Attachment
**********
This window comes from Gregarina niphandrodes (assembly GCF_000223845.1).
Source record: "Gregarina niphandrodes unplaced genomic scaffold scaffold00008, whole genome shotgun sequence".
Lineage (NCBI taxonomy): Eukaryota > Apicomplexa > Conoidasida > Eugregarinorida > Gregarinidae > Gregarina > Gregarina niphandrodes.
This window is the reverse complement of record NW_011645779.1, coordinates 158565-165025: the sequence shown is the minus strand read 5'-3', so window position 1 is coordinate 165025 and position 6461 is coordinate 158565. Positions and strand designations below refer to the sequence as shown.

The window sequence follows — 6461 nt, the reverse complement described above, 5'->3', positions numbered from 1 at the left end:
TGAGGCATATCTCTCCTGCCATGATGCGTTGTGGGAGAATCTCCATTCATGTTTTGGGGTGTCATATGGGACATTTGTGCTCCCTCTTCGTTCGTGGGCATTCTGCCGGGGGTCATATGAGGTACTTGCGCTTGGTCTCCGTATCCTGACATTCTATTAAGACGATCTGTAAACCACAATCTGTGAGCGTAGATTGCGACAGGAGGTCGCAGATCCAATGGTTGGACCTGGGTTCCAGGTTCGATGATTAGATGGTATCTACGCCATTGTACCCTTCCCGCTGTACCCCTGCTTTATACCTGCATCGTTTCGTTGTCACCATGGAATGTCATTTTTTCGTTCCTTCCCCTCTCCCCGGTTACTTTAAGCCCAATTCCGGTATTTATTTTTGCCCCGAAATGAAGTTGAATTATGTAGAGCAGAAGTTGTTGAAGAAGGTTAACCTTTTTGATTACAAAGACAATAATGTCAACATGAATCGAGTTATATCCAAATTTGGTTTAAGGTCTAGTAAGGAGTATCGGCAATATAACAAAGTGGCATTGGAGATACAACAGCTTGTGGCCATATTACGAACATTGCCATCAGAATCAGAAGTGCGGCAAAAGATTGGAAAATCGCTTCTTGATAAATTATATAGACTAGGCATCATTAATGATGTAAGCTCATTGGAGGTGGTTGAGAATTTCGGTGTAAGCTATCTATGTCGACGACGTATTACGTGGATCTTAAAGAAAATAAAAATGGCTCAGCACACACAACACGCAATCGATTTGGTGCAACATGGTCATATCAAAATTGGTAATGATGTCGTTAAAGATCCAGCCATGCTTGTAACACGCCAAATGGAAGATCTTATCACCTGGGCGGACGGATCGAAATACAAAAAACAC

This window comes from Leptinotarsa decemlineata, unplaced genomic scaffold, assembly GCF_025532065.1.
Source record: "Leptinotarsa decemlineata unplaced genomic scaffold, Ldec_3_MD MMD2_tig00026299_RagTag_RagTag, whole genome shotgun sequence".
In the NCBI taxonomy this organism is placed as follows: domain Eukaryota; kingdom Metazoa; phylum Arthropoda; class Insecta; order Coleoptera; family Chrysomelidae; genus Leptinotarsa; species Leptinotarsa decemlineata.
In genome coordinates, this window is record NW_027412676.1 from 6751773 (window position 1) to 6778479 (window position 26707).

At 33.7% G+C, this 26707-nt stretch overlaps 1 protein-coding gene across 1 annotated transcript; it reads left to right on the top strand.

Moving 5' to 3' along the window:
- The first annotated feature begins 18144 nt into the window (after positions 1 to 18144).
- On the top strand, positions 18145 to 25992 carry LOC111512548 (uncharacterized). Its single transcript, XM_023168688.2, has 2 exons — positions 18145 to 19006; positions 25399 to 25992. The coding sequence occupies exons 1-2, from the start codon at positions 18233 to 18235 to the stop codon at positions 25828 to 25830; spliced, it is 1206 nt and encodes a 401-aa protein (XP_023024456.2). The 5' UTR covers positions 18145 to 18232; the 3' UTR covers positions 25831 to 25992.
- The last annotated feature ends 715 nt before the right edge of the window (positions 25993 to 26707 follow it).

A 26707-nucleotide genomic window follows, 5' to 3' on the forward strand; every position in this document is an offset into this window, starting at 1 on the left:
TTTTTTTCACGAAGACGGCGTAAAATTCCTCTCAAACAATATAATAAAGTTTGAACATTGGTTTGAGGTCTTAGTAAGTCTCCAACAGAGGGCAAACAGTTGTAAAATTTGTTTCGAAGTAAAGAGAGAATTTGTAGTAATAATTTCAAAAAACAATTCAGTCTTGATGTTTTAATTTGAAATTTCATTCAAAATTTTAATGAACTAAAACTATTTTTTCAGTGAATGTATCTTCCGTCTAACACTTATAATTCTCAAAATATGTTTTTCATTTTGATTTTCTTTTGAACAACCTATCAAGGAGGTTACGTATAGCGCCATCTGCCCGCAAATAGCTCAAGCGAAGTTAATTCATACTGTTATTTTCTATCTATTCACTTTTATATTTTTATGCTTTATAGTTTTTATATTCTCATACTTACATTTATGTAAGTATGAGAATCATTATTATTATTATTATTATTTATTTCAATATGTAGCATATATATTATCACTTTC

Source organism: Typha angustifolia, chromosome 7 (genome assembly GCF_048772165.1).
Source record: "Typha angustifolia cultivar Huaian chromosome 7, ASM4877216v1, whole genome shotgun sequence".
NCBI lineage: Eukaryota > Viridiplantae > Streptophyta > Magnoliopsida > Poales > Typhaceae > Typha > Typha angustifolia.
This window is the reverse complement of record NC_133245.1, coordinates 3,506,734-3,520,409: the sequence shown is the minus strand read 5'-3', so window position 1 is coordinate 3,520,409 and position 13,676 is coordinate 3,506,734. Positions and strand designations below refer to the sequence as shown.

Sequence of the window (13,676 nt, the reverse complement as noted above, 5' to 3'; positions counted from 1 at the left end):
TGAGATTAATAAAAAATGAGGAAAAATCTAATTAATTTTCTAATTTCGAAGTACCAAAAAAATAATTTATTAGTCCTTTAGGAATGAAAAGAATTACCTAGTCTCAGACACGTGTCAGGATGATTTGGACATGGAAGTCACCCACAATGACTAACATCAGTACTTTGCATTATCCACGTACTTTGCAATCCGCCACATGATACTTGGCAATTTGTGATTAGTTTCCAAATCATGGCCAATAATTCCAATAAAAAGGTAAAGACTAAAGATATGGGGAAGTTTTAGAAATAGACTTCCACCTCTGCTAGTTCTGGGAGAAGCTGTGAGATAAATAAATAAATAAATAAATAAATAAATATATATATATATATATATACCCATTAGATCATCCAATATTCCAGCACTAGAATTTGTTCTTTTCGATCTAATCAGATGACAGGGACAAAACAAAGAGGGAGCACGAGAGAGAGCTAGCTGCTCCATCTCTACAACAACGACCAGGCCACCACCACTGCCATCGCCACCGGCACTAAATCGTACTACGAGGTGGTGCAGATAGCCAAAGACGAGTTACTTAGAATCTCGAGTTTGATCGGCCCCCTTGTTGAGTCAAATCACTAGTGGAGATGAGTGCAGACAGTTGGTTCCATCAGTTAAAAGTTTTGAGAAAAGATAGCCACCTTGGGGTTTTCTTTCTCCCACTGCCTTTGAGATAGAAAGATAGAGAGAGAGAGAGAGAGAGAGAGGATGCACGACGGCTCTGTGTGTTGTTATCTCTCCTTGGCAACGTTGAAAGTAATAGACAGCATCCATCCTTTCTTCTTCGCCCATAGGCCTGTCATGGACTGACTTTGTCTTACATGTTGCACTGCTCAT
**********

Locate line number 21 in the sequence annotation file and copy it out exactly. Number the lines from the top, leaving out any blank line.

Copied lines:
This window is the reverse complement of record NC_133245.1, coordinates 3,506,734-3,520,409: the sequence shown is the minus strand read 5'-3', so window position 1 is coordinate 3,520,409 and position 13,676 is coordinate 3,506,734. Positions and strand designations below refer to the sequence as shown.